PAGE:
I'm sorry. But I was completely underwhelmed by this "epic" fantasy story. Bast and the Chronicler and their interactions were WAY more interesting than Kvothe. When Kvothe first started telling his story, the actual storytelling was pretty good. I was ready to settle down and be entertained. But then when the story seemed to consist of him telling how perfect he was at learning everything--he always learned whatever it was much quicker than anybody else--and very little real action took place, Rothfuss lost me. When I finished and still didn't feel like I had even the first hints of why this character becomes SO legendary, I felt let down. I wish I had spent 700+ pages reading something else.  for the hints of a good story, the occasional bursts of good prose and fair storytelling, and the few quotes that I gleaned.

Quotes
A poet is a musician who can't sing. Words have to find a man's mind before they can touch his heart, and some men's minds are woeful small targets. Music touches their hearts directly no matter how small or stubborn the mind of the man who listens (p. 113)

My parents danced together, her head on his chest. Both had their eyes closed. They seemed so perfectly content. If you can find someone like that, someone who you can hold and close your eyes to the world, then you're lucky. Even if it only lasts a minute or a day. (p. 120)

There's no good story that doesn't touch the truth. (p. 202)

I made my choice and I regret it to this day. Bones mend. Regret stays with you forever.

Music is a proud, temperamental mistress. Give her the time and attention she deserves, and she is yours. Slight her and there will come a day when you call and she will not answer. So I began sleeping less to give her the time she needed.

8 comments:

Cath said...

Excellent review, Bev. Completely agree with all that you said. I gave it a four on Goodreads but had ummed and ahhed over giving it a three. I was charitable because the bones of an interesting story were there and the writing was not bad. But oh God, the 'ego' trip and the women only being there as mothers or girlfriends drove me crazy. And all that time in the city begging! Yawn, yawn. So I just went over to Good reads and put my rating down to three. You're right though loads of people on my followers list there *love* it. We must've read a different book. ;-)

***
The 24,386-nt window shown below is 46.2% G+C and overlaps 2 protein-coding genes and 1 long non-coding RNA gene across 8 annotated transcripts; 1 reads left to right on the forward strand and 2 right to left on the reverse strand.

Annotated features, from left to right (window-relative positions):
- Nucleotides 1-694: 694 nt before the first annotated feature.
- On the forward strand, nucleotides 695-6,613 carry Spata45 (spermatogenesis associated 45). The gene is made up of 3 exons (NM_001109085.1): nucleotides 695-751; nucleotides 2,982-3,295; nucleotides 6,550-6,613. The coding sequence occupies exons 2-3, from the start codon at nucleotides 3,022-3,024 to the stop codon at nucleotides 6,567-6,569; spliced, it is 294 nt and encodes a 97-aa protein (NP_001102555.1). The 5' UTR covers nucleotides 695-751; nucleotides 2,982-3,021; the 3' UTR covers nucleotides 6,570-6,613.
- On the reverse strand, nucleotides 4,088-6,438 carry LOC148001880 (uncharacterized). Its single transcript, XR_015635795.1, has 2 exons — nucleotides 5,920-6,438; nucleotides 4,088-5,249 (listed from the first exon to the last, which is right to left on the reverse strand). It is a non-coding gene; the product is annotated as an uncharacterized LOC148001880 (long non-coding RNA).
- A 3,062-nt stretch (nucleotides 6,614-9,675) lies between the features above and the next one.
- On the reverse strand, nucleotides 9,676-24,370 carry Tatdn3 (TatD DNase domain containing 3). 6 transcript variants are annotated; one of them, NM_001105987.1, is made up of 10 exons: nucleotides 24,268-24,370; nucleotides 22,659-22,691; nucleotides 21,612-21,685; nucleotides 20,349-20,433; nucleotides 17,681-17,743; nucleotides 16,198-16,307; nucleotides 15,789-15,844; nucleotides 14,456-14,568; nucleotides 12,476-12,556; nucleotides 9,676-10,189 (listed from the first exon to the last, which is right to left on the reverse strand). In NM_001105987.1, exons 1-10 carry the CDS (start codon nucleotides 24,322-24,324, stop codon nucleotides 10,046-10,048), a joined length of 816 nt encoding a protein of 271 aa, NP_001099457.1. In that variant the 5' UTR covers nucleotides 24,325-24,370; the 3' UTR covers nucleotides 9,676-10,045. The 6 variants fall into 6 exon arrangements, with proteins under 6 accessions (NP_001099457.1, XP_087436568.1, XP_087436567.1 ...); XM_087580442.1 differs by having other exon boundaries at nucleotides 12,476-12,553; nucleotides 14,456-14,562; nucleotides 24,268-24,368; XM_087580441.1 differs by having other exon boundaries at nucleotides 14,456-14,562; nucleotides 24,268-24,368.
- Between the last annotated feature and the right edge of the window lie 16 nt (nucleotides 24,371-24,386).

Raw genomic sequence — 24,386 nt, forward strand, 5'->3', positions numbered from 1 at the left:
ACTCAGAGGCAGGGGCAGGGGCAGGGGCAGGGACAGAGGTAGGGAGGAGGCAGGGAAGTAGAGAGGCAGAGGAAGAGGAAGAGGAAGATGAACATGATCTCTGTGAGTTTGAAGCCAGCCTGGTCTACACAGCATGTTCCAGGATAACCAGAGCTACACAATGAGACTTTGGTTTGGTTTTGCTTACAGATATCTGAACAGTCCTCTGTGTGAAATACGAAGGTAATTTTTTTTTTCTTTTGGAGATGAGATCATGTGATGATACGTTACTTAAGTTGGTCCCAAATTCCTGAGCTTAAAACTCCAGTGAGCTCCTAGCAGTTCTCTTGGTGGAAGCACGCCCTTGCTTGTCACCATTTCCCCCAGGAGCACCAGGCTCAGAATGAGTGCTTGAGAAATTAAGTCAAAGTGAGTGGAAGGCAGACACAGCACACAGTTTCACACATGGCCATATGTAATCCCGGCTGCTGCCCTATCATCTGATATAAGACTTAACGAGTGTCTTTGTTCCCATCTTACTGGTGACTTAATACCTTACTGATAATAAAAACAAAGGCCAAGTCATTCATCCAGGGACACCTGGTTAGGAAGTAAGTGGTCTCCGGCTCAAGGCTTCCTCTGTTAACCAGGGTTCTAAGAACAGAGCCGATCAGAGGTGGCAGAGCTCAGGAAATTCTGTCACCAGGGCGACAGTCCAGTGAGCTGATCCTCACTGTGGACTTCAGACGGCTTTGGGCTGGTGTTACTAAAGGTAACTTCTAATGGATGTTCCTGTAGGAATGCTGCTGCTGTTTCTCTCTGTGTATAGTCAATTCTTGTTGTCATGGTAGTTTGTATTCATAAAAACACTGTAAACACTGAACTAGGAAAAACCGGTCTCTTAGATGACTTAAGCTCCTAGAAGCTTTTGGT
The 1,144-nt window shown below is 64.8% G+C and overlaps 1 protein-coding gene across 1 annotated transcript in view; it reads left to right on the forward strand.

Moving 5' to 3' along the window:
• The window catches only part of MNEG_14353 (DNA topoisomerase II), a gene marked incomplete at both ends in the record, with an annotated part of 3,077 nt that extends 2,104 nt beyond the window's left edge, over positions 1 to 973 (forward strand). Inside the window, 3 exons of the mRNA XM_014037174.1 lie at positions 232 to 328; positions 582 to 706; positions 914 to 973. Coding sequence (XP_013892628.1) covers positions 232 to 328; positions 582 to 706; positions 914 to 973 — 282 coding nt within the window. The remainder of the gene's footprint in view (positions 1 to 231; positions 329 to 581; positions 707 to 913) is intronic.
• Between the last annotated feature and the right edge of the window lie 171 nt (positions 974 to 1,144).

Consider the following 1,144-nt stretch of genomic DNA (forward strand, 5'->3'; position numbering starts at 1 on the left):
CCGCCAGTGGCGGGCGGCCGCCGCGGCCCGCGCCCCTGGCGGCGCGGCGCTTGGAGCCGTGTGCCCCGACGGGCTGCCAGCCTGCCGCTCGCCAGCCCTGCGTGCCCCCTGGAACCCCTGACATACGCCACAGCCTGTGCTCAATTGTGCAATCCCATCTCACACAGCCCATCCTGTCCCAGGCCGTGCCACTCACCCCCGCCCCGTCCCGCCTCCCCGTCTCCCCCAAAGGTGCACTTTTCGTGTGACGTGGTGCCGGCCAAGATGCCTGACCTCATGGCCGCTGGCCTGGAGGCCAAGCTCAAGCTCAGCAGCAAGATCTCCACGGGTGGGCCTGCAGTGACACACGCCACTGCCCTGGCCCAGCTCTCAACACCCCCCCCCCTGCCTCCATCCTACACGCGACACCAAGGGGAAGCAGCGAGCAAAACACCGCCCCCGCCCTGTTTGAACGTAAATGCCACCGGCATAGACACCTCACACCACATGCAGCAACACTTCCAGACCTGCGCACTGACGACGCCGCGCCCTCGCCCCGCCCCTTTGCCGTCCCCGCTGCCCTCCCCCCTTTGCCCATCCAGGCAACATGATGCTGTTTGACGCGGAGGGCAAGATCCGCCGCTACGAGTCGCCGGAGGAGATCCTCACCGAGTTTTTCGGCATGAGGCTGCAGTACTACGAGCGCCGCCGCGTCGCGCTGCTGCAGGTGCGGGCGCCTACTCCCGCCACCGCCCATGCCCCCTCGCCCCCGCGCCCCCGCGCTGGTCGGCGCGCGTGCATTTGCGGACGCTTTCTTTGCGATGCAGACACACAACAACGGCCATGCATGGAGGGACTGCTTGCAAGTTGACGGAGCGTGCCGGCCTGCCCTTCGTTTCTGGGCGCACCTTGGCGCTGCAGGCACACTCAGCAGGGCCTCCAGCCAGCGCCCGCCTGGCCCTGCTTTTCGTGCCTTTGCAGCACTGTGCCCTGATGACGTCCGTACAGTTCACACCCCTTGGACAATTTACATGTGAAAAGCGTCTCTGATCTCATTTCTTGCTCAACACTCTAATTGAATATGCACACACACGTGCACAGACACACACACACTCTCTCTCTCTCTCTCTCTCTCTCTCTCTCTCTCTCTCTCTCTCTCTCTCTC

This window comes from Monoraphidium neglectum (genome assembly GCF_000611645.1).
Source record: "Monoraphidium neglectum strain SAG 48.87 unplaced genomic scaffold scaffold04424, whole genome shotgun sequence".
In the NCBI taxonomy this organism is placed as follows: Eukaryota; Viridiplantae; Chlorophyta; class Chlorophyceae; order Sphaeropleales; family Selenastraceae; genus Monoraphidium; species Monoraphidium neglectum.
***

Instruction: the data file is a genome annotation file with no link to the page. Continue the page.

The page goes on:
Bev Hankins said...

Cath: Yes. So many people I know loved this. Especially my best friend with whom I have shared the same tastes in SF/Fantasy for a long time. We seem to have begun to diverge....

Yvette said...

Never heard of this, Bev. And after reading your review, I'm not sorry. :) I'm not big on this sort of grandiloquent fantasy, though I do occasionally read fantasy. But I don't think I'll bother with this. Have you read Lynn Flewelling's Nightrunner series? Now THERE's some good fantasy. I keep wishing someone would option it for a movie series. But it must be read in order. Come to think of it, I don't believe I've read the very latest - have to get cracking. And of course, there's the Temeraire series by Naomi Novik - the best fantasy series next to Tolkien and J.K. Rowling. At least, in my small view. :)

Bev Hankins said...

Yvette: honestly I don't read a lot of fantasy (so, no, I haven't read the Nightrunner series--or heard of it before you mentioned it). But when I have, my taste has usually been in line with my friend's. Not this time.

Cath said...

Can I second Yvette's recommendation of Lynn Flewelling's Nightrunner series? Thank you. :-) Also love Robin Hobb's Liveship Trader books for strong female characters.

John said...

AWESOME & PERFECT heroes, loads of male characters, women relegated to the background as sex objects, mothers and wives... Guess what? Loads of crime novels filled with that crap too. I sort of despise the entire fantasy genre. I enjoyed reading some it when I was younger, but avoid it these days for all the flaws you point out in this book.

Never heard of this writer. So I looked up the guy using Google. When I saw his picture I thought, "Kook!" Am I shallow? ;^) In his Wikipedia profile I read this: "Mr. Rothfuss has two sons whose names he does not use on the internet for their privacy (on his blog he calls them "Oot" and "Cutie Snoo")" No comment.

fredamans said...

LOL Kvothe sounds like a painful character. I still think I might be with the majority on this one, should I read it, of course. Fab review.

Bev Hankins said...

John..."Oot" and "Cutie Snoo"?! Seriously?

And Fantasy has never been my go-to genre. I much prefer science fiction or speculative fiction that has a more firm possibility in reality. There are exceptions but they are rare (and my tolerance seems to have lessened as I've gotten older).